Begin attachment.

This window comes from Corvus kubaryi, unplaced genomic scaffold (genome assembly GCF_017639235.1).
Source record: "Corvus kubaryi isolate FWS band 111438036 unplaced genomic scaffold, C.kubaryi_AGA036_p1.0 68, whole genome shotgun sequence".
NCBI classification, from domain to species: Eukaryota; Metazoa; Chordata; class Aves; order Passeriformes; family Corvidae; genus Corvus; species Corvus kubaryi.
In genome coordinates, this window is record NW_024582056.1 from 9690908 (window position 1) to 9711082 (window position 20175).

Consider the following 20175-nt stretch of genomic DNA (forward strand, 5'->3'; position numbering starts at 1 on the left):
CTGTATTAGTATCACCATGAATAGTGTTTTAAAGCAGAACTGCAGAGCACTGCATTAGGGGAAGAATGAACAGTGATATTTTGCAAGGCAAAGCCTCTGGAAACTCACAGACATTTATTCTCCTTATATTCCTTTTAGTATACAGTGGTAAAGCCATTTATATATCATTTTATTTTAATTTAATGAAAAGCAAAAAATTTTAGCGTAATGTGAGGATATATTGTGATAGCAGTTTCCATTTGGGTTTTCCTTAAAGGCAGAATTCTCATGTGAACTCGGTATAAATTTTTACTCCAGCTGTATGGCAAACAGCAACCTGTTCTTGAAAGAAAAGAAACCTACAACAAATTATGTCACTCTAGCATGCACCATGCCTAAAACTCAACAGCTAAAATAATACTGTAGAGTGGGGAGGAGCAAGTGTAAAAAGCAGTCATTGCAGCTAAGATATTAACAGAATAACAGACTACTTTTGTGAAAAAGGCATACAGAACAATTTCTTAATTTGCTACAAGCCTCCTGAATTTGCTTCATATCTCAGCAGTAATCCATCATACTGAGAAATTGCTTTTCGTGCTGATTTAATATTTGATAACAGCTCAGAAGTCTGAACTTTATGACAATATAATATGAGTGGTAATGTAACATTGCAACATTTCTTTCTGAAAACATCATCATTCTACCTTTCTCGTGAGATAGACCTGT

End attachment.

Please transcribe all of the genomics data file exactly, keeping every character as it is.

This window comes from Corvus kubaryi, unplaced genomic scaffold (genome assembly GCF_017639235.1).
Source record: "Corvus kubaryi isolate FWS band 111438036 unplaced genomic scaffold, C.kubaryi_AGA036_p1.0 68, whole genome shotgun sequence".
NCBI classification, from domain to species: Eukaryota; Metazoa; Chordata; class Aves; order Passeriformes; family Corvidae; genus Corvus; species Corvus kubaryi.
In genome coordinates, this window is record NW_024582056.1 from 9690908 (window position 1) to 9711082 (window position 20175).

Consider the following 20175-nt stretch of genomic DNA (forward strand, 5'->3'; position numbering starts at 1 on the left):
CTGTATTAGTATCACCATGAATAGTGTTTTAAAGCAGAACTGCAGAGCACTGCATTAGGGGAAGAATGAACAGTGATATTTTGCAAGGCAAAGCCTCTGGAAACTCACAGACATTTATTCTCCTTATATTCCTTTTAGTATACAGTGGTAAAGCCATTTATATATCATTTTATTTTAATTTAATGAAAAGCAAAAAATTTTAGCGTAATGTGAGGATATATTGTGATAGCAGTTTCCATTTGGGTTTTCCTTAAAGGCAGAATTCTCATGTGAACTCGGTATAAATTTTTACTCCAGCTGTATGGCAAACAGCAACCTGTTCTTGAAAGAAAAGAAACCTACAACAAATTATGTCACTCTAGCATGCACCATGCCTAAAACTCAACAGCTAAAATAATACTGTAGAGTGGGGAGGAGCAAGTGTAAAAAGCAGTCATTGCAGCTAAGATATTAACAGAATAACAGACTACTTTTGTGAAAAAGGCATACAGAACAATTTCTTAATTTGCTACAAGCCTCCTGAATTTGCTTCATATCTCAGCAGTAATCCATCATACTGAGAAATTGCTTTTCGTGCTGATTTAATATTTGATAACAGCTCAGAAGTCTGAACTTTATGACAATATAATATGAGTGGTAATGTAACATTGCAACATTTCTTTCTGAAAACATCATCATTCTACCTTTCTCGTGAGATAGACCTGT